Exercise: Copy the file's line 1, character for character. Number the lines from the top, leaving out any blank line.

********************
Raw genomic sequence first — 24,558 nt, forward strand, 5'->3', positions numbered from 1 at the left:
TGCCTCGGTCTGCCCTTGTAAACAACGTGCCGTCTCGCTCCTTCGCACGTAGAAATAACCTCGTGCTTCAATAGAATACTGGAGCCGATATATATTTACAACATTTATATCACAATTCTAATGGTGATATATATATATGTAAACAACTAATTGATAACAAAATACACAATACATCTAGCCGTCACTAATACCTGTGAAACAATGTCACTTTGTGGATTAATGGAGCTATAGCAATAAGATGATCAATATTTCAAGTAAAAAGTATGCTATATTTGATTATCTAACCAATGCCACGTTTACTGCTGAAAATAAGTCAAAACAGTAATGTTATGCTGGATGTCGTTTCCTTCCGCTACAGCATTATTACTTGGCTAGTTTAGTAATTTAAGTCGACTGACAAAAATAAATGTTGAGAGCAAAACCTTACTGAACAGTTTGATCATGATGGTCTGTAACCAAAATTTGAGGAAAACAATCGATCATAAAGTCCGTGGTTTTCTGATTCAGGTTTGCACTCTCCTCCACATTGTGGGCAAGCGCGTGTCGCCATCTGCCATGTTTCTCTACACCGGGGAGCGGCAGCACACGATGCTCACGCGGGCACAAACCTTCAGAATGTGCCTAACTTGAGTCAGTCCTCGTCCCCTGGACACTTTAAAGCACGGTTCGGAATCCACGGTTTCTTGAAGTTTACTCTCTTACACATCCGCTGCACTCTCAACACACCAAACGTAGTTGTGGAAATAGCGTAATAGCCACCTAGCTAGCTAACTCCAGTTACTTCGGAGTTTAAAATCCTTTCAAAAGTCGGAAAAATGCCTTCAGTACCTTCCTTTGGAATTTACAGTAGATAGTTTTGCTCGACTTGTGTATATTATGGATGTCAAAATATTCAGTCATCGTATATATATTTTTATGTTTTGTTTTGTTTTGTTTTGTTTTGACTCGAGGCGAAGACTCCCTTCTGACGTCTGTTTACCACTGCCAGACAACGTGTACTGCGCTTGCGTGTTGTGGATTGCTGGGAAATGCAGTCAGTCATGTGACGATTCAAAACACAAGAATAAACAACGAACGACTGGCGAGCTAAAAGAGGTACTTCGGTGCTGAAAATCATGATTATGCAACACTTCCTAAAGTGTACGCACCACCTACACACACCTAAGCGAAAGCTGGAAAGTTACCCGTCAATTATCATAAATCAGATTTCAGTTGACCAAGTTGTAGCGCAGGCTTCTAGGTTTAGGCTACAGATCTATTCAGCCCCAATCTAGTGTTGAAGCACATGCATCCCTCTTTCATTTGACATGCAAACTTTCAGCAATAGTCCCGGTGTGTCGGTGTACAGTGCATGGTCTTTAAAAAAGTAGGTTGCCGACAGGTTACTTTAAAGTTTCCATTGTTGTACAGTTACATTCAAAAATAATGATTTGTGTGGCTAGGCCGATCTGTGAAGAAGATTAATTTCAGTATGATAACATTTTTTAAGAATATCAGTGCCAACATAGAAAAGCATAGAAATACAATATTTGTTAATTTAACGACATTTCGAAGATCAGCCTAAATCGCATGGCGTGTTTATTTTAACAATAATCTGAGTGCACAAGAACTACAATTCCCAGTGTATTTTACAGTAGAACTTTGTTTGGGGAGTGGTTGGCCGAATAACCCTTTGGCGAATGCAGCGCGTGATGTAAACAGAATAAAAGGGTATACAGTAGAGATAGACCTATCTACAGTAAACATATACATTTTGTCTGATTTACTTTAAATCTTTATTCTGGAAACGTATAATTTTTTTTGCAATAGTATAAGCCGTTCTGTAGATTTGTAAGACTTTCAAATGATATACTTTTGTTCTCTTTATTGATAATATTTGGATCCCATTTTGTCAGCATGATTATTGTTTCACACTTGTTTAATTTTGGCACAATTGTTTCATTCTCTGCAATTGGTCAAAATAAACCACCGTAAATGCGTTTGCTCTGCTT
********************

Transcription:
Raw genomic sequence first — 24,558 nt, forward strand, 5'->3', positions numbered from 1 at the left: